Both Canadian and U.S. stocks were lower while bonds were higher on the week, with most of the U.S. stock market's losses coming on Tuesday as investor angst grew with doubts about the passage of the health care bill in the U.S. House of Representatives. This week's U.S. stock market decline was the worst of the year, and Tuesday's 1.2% decline was the largest daily decline since mid-October, a span of 109 trading days. Given the post-election rally, we believe it’s a good time to rebalance your portfolio by adding to bonds – if it has become too overweight in equities – which can help protect your portfolio’s downside during market dips.
Canadian and U.S. stocks posted their worst week since the U.S. presidential election as policy uncertainties in Washington soured investors' moods. Here are a few takeaways from the market's most recent move:
The Benefits of Balance
The strength of the stock market has bolstered investor confidence. As a bull market ages, there are often three common tendencies among investors:
Now is a good time for a review to see if any of these tendencies have changed the complexion of your portfolio. Consider the following perspectives:
1. Will the bull market in stocks continue?
We think so. The fact that the market rallied to new highs does not, in and of itself, suggest the end is near. In our view, the gains in the stock market reflect improvement in the underlying fundamentals – trends and factors that tend to have the most influence over the longer-term performance of the market. Domestic growth remains subdued, but has perked up a bit more recently and the U.S. economy is on solid footing. We think the risks of a near-term recession in North America are still fairly low. There is also evidence of improvement in the global economy. This forms a fairly solid foundation for corporate earnings to continue to grow, and it’s the combination of economic and earnings growth that suggest to us that the broader bull market has life left in it. Trees don’t grow to the sky, but to the extent that market gains reflect further improvement in the investment backdrop, we think confidence in the bull market is warranted. That said, we’d caution against overconfidence, as this often leads to suboptimal decisions. And when overconfidence eventually becomes widespread enough to become euphoria, that’s when bull markets become most vulnerable.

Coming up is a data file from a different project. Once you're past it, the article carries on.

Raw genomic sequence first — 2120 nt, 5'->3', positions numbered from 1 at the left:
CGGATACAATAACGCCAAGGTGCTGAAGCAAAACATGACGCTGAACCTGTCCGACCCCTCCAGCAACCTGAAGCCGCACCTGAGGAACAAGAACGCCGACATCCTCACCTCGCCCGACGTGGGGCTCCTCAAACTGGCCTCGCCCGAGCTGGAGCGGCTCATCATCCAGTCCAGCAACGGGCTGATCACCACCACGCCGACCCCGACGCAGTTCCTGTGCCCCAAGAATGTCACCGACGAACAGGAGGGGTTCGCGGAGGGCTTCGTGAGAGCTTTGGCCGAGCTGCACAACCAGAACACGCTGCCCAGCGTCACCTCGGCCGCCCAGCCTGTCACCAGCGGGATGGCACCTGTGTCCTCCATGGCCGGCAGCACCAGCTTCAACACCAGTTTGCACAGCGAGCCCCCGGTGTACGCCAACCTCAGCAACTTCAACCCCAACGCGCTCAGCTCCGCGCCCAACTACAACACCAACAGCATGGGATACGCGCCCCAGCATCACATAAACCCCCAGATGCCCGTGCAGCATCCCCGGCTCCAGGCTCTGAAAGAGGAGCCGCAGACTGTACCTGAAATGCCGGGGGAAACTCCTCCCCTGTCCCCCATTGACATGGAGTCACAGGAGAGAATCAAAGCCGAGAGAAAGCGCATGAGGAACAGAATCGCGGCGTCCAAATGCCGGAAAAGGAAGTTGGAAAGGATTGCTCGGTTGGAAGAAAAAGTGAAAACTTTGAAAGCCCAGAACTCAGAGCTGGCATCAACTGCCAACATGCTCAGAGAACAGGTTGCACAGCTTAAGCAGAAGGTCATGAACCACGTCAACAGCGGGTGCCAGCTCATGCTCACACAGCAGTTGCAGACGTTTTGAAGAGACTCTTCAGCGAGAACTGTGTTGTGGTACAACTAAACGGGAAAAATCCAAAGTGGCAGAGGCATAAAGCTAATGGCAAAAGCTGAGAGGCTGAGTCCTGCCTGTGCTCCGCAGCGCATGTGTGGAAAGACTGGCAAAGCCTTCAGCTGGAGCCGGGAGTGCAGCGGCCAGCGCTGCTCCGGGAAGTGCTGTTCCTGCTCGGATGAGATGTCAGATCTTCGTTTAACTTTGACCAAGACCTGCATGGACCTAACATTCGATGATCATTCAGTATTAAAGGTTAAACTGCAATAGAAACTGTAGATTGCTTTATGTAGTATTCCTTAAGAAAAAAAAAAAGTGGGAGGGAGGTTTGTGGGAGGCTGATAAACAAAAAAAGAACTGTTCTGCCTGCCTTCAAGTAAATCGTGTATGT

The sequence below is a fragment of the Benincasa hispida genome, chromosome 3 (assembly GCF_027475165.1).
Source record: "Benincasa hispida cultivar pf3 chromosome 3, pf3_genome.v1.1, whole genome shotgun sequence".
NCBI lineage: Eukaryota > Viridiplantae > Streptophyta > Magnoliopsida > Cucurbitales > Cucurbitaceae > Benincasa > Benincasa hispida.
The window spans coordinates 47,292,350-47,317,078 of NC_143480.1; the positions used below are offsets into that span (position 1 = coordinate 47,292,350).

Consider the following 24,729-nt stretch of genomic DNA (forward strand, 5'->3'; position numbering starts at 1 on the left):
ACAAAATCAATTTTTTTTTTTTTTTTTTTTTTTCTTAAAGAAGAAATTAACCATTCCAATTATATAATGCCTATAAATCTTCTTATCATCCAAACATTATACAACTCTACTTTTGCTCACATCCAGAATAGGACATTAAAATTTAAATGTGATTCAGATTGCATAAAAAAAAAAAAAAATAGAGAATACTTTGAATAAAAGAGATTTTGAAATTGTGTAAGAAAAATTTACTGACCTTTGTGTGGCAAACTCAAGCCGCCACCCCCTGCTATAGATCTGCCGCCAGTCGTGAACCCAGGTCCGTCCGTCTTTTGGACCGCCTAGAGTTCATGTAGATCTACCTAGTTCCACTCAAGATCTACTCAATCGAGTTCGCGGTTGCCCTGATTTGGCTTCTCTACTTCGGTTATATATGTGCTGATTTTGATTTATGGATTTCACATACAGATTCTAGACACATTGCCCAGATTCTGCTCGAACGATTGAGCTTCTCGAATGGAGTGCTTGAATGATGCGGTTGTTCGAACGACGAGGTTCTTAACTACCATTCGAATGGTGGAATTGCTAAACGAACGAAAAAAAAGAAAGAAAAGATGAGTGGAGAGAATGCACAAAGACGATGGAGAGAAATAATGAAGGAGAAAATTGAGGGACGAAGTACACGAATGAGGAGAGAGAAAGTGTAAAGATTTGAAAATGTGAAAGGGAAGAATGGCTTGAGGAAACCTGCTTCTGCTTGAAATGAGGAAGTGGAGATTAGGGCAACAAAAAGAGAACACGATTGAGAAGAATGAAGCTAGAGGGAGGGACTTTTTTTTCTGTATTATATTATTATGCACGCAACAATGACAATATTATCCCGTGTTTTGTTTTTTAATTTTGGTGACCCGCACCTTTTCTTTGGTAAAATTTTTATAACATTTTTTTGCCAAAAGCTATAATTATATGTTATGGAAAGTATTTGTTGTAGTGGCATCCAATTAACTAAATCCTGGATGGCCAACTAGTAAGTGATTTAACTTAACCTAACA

2. Are you taking more risk?
The financial crisis caused many investors to become very risk adverse and have avoided stocks until recently. Others were attracted to the perceived safety of domestic investments, defensive sectors or those that offered high dividend yields. Stocks have delivered above-average returns and bond yields have remained historically low. Now, many investors are doing the opposite, raising allocations to higher-risk assets that have outperformed. If the required return needed to reach your long-term goals has not changed, your target balance of equity and fixed income hasn't likely changed either. Consider that a portfolio of 65% Canadian and U.S. stocks and 35% Canadian bonds at the beginning of 2013 would be 76% stocks and 24% bonds today, reflecting the strong performance of the equity markets. We believe it’s a good time to rebalance your portfolio if its exposure to stocks has dramatically increased.
3. Are you “letting it ride”?
In an extended bull market, it can be tempting to chase winners and avoid the laggards. An equal mix of Canadian and U.S. stocks has outperformed Canadian bonds for 5 straight years, with an average annual return of 15.0% compared to 3.3% for bonds. U.S. large-caps have led Canadian and overseas stocks. These differences can create imbalances that can affect your portfolio’s performance over time. As the bull market continues, we think asset class and sector leadership will rotate.
|S&P 500 Index||2,344
|10-yr GoC Yield||1.64%||-0.13%||-0.09%|
Next week, the industrial product and raw material price indexes will be reported on Thursday and January's GDP will be reported on Friday.
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Diversification does not guarantee a profit or protect against loss.
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